While the once promising campaign of Wisconsin Gov. Scott Walker flamed out today in stunning fashion, an endorsement from the candidate—as well as support from the operatives and donors who backed him—will still hold some appeal for his rivals.
It’s not clear yet who he will back, but one meeting with a small group wealthy donors in New York could lend some insight into his decision-making. Back in March, when he was still a front-runner, Mr. Walker proclaimed that a “new fresh face” was needed to win the White House.
“I believe to win the election you need a new fresh face. We can’t have someone from the past to beat someone from the past,” Mr. Walker told donors gathered at the office of Paul Singer’s hedge fund, Elliott Management, in Manhattan. “We need someone from the future. We need someone from outside of Washington with big, bold ideas.”
“Third and most importantly, we need someone with a proven record of courage to take on the challenges. None of the other candidates listed right now can check off those three boxes,” he added, flexing surprising muscle in New York.
These remarks were delivered before the rise of Donald Trump and Carly Fiorina, who could fit Mr. Walker’s “three boxes” criteria. They’re new to politics and Washington outsiders. It’s possible that those “outsider candidates” have the best shot at landing the endorsement of a governor who battled the Democratic establishment in his home state when he severely curtailed the power of labor unions several years ago, though each could easily fade in the months to come. It’s also possible establishment favorite Jeb Bush won’t land–or want–Mr. Walker’s nod.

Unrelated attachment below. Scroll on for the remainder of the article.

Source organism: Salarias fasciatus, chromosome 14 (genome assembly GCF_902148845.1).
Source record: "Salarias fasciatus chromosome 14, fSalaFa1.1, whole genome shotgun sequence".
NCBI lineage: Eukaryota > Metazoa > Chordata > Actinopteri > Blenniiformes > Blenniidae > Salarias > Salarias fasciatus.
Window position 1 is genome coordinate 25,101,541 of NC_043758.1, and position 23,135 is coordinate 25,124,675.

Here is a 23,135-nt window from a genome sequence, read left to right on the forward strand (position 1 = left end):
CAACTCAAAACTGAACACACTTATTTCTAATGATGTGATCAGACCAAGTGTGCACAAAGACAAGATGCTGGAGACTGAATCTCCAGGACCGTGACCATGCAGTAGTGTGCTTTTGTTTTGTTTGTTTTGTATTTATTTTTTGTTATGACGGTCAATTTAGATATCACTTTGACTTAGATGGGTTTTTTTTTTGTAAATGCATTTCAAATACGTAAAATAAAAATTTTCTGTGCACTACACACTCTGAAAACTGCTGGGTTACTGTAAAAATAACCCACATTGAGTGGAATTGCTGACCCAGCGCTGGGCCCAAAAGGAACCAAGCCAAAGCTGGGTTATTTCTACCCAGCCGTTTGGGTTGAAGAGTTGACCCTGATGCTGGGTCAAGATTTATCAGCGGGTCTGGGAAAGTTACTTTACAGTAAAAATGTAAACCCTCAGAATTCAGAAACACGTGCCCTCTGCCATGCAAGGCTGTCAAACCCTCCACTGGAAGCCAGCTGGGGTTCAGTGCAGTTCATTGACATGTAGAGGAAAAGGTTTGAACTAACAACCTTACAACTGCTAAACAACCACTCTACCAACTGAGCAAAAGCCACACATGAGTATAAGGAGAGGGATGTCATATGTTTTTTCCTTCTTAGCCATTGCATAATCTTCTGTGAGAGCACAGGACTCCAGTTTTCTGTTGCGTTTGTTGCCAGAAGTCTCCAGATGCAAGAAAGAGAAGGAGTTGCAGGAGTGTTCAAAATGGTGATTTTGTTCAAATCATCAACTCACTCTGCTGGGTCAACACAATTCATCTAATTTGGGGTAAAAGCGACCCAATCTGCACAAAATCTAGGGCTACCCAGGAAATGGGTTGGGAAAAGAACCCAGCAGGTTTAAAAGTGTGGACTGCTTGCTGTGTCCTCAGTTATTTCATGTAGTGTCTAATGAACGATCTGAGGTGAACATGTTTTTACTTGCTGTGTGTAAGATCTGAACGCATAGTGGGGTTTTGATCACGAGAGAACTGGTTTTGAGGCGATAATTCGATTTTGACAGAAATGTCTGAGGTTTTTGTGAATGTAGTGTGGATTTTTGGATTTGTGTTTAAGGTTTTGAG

In his meeting at Elliott, Mr. Walker described the 2012 field as a “game of whack-a-mole” in which lesser candidates like Newt Gingrich, Herman Cain and Rick Santorum–who is running a long-shot bid this year as well–kept rising to challenge the front-runner and eventual nominee Mitt Romney. Mr. Walker’s campaign looked strong out of the gate because some pundits believed he could unite establishment Republicans with the party’s grassroots, evangelical wings.
Poor campaign performances, lackluster fundraising and the rise of Mr. Trump seemed to doom him, however.
There will be a scramble for Mr. Walker’s deep pool of donors and operative talent. His Iowa team was led by David Polyansky, who managed Sen. Joni Ernst’s come-from-behind victory last year. His financial backers include Michael David Epstein of Maryland, who was a key supporter for George W. Bush and is well-regarded among Republican Jewish donors and activists.
Disclosure: Donald Trump is the father-in-law of Jared Kushner, the publisher of Observer Media.